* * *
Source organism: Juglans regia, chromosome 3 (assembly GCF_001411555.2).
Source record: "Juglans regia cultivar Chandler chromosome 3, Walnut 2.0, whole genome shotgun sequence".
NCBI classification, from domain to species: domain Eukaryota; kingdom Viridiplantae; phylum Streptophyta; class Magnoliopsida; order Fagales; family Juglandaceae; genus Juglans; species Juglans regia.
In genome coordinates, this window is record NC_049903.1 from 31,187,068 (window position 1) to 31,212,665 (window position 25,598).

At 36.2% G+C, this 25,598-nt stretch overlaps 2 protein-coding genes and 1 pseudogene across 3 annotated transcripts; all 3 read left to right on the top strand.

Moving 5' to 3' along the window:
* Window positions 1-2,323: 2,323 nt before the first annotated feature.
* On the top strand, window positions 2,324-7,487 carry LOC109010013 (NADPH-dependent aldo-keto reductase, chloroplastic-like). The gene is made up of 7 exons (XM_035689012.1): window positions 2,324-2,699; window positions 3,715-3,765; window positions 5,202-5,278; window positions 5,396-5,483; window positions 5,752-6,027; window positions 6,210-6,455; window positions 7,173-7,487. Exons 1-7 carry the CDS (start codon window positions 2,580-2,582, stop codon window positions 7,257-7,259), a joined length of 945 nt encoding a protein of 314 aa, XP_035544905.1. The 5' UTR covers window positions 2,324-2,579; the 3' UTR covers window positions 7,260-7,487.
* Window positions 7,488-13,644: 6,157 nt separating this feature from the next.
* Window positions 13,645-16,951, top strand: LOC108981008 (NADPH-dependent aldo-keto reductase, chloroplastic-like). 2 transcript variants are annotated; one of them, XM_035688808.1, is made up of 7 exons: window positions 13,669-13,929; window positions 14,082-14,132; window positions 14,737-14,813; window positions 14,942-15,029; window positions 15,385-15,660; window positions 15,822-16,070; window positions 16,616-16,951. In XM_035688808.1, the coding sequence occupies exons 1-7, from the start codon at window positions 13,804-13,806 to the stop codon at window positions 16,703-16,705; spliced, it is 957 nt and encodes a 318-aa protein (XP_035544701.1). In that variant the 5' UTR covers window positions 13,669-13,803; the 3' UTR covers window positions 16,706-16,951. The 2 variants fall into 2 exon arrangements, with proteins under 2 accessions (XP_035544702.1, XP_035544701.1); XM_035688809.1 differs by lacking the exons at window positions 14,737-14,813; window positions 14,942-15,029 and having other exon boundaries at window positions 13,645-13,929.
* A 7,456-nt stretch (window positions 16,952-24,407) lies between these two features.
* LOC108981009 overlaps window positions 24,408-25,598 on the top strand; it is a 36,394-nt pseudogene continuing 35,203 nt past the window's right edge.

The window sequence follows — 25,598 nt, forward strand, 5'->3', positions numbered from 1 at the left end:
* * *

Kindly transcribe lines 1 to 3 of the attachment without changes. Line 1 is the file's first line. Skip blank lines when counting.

Source organism: Juglans regia, chromosome 3 (assembly GCF_001411555.2).
Source record: "Juglans regia cultivar Chandler chromosome 3, Walnut 2.0, whole genome shotgun sequence".
NCBI classification, from domain to species: domain Eukaryota; kingdom Viridiplantae; phylum Streptophyta; class Magnoliopsida; order Fagales; family Juglandaceae; genus Juglans; species Juglans regia.